I need new car insurance. Unfortunately, I’ve had some bad luck and had two accidents in the past year. Previously, I’ve had none. One was a skid on snow into a guardrail and the other way a minor (for the other guy) one on a freeway that was never reported or recorded by the police. If I tell the new company that I’ve had none, is there any way for them to find out?
Insurance companies share information, so the accident that was reported will be available to any company you apply to. If there’s no record of the second accident, how could they find out about it? Providing false information can void any insurance contract, or cause them to decline your application.
Both were claimed w/ the currect company, so I guess I’m stuck.
Is your current company dropping you? If not, now is not the time to leave them.
If you are getting dumped, there’s not a lot you can do except make calls and get quotes. Some companies may not count minor (under $1,000) claims, others may forgive one accident in order to keep your premium low enough to attract your business.
You might consider the services of an insurance broker–they write for several companies and may be able to put you into a relatively comfortable “purgatory” policy while your record clears back up. But yeah, don’t lie on an app, it could bite you at the worst possible moment.
Along with what Inigo said, if you have other policies (home owners, etc) you could move all of them to one insurer. When I had an accident and was unhappy with my insurers actions, I moved auto, home owners, business, etc all to one insurer and saved some money.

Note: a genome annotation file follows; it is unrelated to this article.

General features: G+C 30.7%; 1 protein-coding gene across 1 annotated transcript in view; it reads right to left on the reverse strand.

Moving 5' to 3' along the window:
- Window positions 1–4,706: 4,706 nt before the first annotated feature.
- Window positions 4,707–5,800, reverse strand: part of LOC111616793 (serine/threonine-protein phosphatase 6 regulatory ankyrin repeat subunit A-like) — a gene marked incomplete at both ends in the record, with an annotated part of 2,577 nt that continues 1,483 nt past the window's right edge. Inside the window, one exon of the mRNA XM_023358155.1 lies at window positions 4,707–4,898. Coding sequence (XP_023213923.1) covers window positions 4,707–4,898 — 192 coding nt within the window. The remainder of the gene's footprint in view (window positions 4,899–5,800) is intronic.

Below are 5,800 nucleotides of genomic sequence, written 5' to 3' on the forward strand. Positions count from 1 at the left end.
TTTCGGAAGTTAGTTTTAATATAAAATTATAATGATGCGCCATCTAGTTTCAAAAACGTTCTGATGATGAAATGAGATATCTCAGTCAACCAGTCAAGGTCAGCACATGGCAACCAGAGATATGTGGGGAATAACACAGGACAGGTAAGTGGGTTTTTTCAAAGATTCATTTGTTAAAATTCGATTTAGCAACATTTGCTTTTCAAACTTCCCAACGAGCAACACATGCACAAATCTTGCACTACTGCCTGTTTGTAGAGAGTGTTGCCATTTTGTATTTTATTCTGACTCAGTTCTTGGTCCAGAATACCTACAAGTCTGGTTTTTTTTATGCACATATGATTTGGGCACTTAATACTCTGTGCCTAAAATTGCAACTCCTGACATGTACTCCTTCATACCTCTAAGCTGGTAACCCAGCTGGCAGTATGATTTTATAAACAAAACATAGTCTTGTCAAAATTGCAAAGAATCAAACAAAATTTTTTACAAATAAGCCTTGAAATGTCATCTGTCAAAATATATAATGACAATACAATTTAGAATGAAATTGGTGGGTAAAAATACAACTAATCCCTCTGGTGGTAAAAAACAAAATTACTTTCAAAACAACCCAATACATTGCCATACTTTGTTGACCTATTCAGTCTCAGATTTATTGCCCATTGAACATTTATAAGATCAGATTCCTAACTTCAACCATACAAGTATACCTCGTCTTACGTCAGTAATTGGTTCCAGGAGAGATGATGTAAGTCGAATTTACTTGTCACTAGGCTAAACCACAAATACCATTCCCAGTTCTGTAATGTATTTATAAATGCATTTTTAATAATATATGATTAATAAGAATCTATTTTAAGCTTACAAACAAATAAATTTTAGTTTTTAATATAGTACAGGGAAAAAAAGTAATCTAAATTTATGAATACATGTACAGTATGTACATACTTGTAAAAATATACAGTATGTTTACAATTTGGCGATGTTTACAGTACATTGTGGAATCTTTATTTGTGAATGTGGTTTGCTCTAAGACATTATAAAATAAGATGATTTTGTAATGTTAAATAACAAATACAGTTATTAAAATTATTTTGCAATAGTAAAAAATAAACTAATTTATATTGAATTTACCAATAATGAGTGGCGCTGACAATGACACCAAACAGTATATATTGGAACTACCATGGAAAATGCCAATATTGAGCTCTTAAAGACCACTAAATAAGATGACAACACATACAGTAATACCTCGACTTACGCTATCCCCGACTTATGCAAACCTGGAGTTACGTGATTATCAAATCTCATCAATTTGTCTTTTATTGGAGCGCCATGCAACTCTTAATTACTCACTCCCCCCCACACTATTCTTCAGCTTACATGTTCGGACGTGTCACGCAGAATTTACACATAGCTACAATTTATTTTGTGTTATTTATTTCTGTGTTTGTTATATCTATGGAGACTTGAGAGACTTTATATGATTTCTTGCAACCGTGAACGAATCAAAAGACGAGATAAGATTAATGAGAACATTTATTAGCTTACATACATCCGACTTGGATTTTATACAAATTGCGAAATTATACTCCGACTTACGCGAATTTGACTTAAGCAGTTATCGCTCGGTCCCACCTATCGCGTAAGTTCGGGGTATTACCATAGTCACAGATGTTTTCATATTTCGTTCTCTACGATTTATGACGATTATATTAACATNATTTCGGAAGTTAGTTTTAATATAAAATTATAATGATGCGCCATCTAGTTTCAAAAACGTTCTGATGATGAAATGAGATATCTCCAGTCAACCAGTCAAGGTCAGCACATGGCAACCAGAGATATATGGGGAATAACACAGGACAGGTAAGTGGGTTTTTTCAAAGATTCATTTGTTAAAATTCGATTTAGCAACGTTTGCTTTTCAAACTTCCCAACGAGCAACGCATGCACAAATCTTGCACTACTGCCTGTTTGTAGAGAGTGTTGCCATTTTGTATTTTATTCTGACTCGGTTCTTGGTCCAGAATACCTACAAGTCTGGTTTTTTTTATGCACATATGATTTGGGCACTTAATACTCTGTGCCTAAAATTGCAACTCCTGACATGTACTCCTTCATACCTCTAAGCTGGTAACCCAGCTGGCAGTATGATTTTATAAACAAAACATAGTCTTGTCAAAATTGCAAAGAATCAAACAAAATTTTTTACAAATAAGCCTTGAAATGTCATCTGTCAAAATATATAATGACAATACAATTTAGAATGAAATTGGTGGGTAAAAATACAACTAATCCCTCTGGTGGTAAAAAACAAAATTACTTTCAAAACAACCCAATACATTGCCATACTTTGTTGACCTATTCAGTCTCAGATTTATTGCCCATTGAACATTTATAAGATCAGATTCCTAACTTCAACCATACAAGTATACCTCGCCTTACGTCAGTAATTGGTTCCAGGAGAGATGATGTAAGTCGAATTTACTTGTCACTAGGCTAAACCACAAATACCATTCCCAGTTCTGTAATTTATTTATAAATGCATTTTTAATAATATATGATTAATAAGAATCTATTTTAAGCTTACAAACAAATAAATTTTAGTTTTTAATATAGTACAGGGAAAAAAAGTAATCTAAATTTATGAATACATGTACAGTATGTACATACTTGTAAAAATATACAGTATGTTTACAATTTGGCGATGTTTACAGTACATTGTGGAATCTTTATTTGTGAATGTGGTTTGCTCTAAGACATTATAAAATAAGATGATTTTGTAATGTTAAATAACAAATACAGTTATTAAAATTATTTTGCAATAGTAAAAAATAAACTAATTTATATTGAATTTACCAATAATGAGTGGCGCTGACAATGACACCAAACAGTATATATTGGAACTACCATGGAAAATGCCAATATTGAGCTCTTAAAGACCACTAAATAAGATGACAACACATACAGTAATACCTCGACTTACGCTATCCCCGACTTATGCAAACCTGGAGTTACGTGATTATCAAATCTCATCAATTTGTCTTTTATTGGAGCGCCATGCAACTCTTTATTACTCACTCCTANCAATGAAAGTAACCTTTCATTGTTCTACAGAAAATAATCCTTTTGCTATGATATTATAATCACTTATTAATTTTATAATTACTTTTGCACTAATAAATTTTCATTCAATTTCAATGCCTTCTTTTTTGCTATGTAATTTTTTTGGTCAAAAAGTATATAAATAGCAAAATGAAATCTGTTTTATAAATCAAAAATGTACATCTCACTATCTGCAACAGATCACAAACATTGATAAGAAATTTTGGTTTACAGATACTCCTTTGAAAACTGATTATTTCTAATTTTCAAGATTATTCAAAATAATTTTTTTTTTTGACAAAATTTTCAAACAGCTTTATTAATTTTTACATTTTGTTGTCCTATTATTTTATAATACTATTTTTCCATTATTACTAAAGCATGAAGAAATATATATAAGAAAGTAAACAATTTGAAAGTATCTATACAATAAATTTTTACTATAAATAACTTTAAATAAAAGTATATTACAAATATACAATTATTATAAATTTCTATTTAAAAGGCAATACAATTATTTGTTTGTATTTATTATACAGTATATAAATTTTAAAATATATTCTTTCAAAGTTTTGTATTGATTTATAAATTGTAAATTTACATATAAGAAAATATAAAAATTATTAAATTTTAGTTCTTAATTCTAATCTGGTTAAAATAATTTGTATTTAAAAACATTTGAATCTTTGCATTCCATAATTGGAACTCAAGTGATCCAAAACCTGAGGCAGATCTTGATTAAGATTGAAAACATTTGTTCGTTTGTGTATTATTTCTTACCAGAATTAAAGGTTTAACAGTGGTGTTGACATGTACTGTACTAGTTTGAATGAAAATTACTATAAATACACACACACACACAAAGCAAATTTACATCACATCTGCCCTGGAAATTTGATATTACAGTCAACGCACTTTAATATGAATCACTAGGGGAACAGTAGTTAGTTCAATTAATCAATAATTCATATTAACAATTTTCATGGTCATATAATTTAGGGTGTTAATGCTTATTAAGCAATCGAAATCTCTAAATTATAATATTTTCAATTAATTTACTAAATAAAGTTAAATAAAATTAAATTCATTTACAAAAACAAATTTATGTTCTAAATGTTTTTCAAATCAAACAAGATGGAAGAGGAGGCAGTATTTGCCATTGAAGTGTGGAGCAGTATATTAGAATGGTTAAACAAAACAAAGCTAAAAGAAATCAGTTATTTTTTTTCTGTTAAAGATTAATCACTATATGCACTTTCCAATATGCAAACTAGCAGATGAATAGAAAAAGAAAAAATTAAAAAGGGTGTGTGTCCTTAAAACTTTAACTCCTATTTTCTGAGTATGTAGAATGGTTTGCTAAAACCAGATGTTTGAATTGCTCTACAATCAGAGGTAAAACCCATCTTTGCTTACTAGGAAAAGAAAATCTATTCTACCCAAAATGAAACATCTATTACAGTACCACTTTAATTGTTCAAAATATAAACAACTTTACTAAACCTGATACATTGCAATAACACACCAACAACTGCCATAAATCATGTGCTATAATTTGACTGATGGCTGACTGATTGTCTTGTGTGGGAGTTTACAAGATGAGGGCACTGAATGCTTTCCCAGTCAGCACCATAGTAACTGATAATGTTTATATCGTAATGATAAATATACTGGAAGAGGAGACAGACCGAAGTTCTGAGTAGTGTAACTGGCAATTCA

Yeah. Sometimes the lure of getting all the household business will persuade an insurer to take care of you.
I may have posted this before but: we had 2 homeowners’ claims in the early part of the decade: one was for 3,000ish (our chimney blew off in a windstorm :eek: ) and the other was for a few hundred dollars (replacing items stolen when Typo’s car was broken into at work). This was over the course of 18 months. Over a year later, we needed to get coverage because we were moving to a new house. Our insurer - who had renewed our homeowners’ policy once already since those incidents - very nearly chose not to cover us for the new house :eek: :eek: :eek: . I called around and found that we were pretty much lepers in the insurance business - nobody would be likely to touch us. We were looking at having to go through a high-risk pool, which would have covered the house but zero contents, and fairly stripped-down coverage at that. Fortunately, the existing insurer, after putting our case before the underwriting committee, decided we’d been profitable enough over the previous 2 decades for auto and 1 decade for homeowners’, that they graciously continued to cover us.
Can some insiders comment on this? I’m under the impression that Homeowner’s cover is a relatively unprofitable line of business companies write mainly to attract customers for their other coverages.
I don’t see how this is true. I pay over $1000 a year for my homeowners and will probably never file a claim. After all, most people’s houses never burn down or suffer some other calamity. On the other hand, my car insurance is over $1200 per year (for two cars and three drivers – including a teenager). I would think that the odds of a car accident of some sort would be much greater than a house catastrophe. In my own experience, I’ve made two auto claims in the past ten years, yet have made no homeowners claims (knocking furiously on wood!!!).
Check your home insurance, you (probably) don’t get a discount for not claiming. I worked for a bank for many years and home insurance was their biggest earner, per employee, by a country mile. The most annoying thing for me was people bragging about never claiming on their home insurance - that’s what it’s there for!!!